Independence Institute’s Californians of the Year include a rancher from the eastern plains who voted to save rural hospitals

The libertarian-leaning Independence Institute deploys “Californian” as an insult as it seeks to define acceptable political opinion.

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California is the enemy of the Colorado conservative, whose job it is to stop liberals from turning Colorado into East California. Look no further than the tweets of Republican gubernatorial candidates.

In that spirit, the libertarian-leaning Independence Institute has named five Coloradans as nominees for the inaugural Californian of the Year Award.

The besmirched include U.S. Rep. Jared Polis, considered by many to be the Democratic front-runner for governor, and state Sen. Jerry Sonnenberg, a Republican from the eastern plains who was a key figure in a historic compromise that saved funding for rural hospitals — and, according to conservatives, violated the spirit, if not the letter, of TABOR. (Update: Sonnenberg was named the winner.)

The other nominees are: Christine Berg, mayor of Lafayette, who supported a ban on advertising soda on children’s menus (parents can still order sugary drinks for their kids; they’re just not listed on menus geared to kids); Brandon Rietheimer, author of the successful Denver Green Roof Initiative; and Aidan Cook, a guy who wants to stop mutton-bustin’ at the National Western Stock Show.

The nominations suggest Berg is expanding the nanny state, Rietheimer is saddling businesses with crippling regulation and Cook hates fun. Polis is nominated primarily for his support of moving Colorado entirely to renewable energy, but his presence on this list also reflects an attack line we can expect to see throughout the gubernatorial campaign.

What’s Sonnenberg doing on this list?

The TABOR purists associated with the Independence Institute think that the budget moves contained in Senate Bill 267 should have gone to the voters. That bill took the hospital provider fee out of the regular budget and created a separate enterprise fund for it. The provider fee is a fee (or tax, if you will, but technically a fee) on hospital beds that gets matched by federal dollars and returned to hospitals to offset the costs of providing care to Medicaid patients. The fee had been bringing in so much money that it was pushing the state over revenue limits imposed by the Taxpayer’s Bill of Rights.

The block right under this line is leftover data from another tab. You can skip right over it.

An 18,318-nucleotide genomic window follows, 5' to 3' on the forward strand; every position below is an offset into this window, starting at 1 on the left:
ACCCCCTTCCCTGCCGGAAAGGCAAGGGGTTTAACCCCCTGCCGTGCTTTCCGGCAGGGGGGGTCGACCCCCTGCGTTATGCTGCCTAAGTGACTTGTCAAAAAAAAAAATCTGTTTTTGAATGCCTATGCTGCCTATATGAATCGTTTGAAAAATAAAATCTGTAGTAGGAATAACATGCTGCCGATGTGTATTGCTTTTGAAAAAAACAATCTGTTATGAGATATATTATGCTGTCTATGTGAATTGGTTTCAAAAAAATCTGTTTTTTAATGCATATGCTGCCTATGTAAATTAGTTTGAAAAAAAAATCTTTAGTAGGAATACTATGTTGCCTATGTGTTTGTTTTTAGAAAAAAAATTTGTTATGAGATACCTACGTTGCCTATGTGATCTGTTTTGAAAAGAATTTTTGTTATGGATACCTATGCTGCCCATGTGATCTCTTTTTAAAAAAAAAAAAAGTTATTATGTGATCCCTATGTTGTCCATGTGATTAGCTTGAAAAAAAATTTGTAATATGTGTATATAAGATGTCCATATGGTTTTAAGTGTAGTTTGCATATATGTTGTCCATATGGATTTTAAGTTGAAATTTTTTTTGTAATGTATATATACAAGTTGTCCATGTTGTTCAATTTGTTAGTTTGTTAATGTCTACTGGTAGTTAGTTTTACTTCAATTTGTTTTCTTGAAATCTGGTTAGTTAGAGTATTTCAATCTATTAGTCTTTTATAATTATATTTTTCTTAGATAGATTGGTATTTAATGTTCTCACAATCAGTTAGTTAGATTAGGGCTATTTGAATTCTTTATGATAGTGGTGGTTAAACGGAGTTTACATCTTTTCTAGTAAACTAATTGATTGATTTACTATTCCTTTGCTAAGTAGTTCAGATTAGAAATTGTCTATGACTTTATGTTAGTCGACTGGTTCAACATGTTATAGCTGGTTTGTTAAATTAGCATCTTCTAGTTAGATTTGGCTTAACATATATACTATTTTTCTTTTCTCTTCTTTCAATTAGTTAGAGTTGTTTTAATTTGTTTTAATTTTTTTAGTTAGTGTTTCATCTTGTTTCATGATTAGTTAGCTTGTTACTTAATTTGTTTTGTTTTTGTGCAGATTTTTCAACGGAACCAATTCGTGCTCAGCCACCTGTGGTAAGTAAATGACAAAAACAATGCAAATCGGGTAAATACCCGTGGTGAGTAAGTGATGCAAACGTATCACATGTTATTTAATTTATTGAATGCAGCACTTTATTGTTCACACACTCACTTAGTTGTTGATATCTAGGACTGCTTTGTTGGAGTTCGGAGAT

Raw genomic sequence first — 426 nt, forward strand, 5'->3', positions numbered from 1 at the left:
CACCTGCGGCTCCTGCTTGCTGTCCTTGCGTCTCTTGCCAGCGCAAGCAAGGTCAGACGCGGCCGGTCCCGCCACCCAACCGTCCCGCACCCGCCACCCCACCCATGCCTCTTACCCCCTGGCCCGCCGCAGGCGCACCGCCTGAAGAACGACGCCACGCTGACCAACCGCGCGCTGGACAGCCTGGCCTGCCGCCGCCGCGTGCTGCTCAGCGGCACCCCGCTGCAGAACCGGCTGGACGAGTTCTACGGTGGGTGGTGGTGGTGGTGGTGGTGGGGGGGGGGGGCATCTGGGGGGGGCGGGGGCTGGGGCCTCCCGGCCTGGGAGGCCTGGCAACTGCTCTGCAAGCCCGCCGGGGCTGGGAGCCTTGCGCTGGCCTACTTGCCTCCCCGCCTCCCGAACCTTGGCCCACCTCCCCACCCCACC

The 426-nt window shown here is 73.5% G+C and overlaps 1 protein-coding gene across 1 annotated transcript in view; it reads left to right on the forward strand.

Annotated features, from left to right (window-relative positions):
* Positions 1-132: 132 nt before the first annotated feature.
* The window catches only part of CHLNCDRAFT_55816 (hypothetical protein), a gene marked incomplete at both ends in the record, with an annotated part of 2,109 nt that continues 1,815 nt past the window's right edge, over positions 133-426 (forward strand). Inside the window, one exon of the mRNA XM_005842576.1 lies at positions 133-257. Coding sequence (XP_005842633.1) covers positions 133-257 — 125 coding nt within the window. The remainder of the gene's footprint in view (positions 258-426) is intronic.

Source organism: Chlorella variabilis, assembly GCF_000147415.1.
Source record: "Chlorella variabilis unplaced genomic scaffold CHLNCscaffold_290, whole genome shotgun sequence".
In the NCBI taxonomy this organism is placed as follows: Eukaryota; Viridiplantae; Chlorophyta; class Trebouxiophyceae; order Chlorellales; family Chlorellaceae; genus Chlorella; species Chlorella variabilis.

Creating an enterprise fund meant legislators didn’t have to choose between cutting the fee (and losing the federal matching dollars so vital to hospitals, particularly those in rural areas) or cutting other areas of the state budget in order to pay for relatively modest refunds to taxpayers. TABOR doesn’t apply to enterprise funds, and separating the hospital provider fee into an enterprise fund had been a goal of Democratic lawmakers for several sessions. Some of the rural Republicans who voted for this bill described a difficult decision that came down to the needs of their constituents. The Colorado Hospital Association estimated as many as 12 rural hospital could close if the bill weren’t passed.

The bill also contained $1.8 billion in borrowing for road repairs and construction, with a focus on rural roads. That debt will be financed with certificates of participation rather than bonds and doesn’t need to go to the voters. The bill reduced the TABOR revenue cap but not by nearly as much as it allowed spending to grow. Many on the right denounced the bill.

For Jon Caldara, this is all of a piece.

The executive director of the Independence Institute thinks mandating green roofs — even with voter approval — takes Colorado in the same ideological direction as not putting the hospital provider fee changes to a vote of the people.

“What could be more Californian that passing massive tax and debt increases without going to the people for approval?” Caldara said. “California has driven its budget off the rails by spending. California has put nannyism at a high level in so many ways. I want to bring forward that, oh my god, we’re turning into east California.

“The question is, on a political level, are you a Coloradan in your heart or are you a Californian in your heart? I think people know what that means. Do you fight for people’s right to make their own decisions, or do you fight to take away people’s right to make decisions?”

Interestingly, Americans for Prosperity Colorado hasn’t gone after Sonnenberg for his vote. The conservative group backed by the Koch brothers gave the Republican from Sterling an A in its recent lawmaker report card.

The Independence Institute will announce its winner Wednesday. I asked Caldara how the winner would be chosen, and he said it would be done by a panel of Californians that includes Gov. Jerry Brown, disgraced movie producer Harvey Weinstein and the California Raisins.

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